Nearly half of employed Americans now work from home at least part of the time. However, one of the key pieces of technology enabling this workstyle may be creating significant security issues that reach beyond the home office and into the enterprise network.
The Wi-Fi routers used in most home networks often contain vulnerabilities that can be exploited by hackers to spread malicious software. An infected router can spread malware to all devices connected to the wireless network, and then on to any corporate systems that employees connect to from home.
A new study by a consumer nonprofit has found that five out of six home routers are inadequately updated for security flaws. In their analysis of routers from 14 different vendors, the American Consumer Institute found an average of 172 vulnerabilities per device, with more than a quarter of those rated as “critical” or “high-risk” flaws.
Most of the vulnerabilities stem from unpatched firmware. Although router manufacturers typically roll out software updates throughout the year to address such vulnerabilities, most of these devices don’t have any type of automatic-update mechanism. Users must find, download and install updates on their own. That doesn’t happen very frequently. In fact, even IT professionals rarely do it. A survey from a few years ago found that less than half of IT pros had recently updated the router firmware in their homes, and most weren’t sure if they’d done it correctly.
The issue of home router security was in the spotlight last year when researchers discovered the so-called KRACK (Key Reinstallation Attack) vulnerability. This flaw in the Wi-Fi standard gave attackers an opening to conduct man-in-the-middle attacks that could expose a wealth of personal information such as usernames, passwords, bank account numbers and more.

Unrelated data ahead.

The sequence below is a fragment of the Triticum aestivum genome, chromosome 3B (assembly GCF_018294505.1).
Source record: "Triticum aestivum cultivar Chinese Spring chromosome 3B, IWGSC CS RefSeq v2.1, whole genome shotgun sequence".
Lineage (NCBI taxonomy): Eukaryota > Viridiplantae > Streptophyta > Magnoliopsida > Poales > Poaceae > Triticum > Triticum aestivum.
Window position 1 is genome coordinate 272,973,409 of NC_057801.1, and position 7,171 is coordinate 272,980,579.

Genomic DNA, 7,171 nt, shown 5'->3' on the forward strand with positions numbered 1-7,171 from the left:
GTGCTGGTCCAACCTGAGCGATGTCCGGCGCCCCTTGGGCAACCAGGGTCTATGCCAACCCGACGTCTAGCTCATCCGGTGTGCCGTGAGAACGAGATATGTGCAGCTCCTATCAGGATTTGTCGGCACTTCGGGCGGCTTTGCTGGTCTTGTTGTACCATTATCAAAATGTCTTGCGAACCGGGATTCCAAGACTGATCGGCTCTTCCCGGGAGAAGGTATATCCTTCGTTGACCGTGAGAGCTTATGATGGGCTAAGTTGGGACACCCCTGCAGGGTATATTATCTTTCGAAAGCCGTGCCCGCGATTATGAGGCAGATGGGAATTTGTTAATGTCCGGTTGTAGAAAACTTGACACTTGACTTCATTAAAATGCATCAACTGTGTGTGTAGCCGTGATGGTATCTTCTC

More recently, the FBI warned of a resurgence of a once-dormant Russian botnet that is targeting wireless routers from Linksys, MikroTik, Netgear and TP-Link with malware known as VPNFilter. Unlike other threats, VPNFilter is capable of maintaining a persistent presence on an infected device, even after a reboot. VPNFilter has a range of capabilities including spying on traffic being routed through the device. From an enterprise perspective, this malware is unique because it seems to have been designed to use home networks as a gateway into SCADA industrial control systems. Analysts say it has special, dedicated code specifically created to intercept SCADA communications.
Given the risk of malware propagating from home networks to the corporate network, organizations should take an active role in guiding remote employees in how to boost router security. For instance, you should consider sending periodic bulletins with update reminders and instructions for changing passwords and performing router resets, along with links to manufacturer firmware updates. You could also work directly with manufacturers to arrange email security updates.
Another option would be to encourage remote employees to upgrade to newer routers that provide automatic updates. Some router manufacturers, including D-Link and Netgear, have responded to recent threats by partnering with security firms to offer malware protection and other services through their products.
Remote working offers a wealth of benefits for both employees and employers. Studies find that employees are more productive, happier and healthier when they have the option to work from home. Employers can cut costs through lower turnover and reduced office space requirements. Nevertheless, both parties must understand the risks involved and take steps to ensure that an insecure Wi-Fi router doesn’t open the door to serious security issues.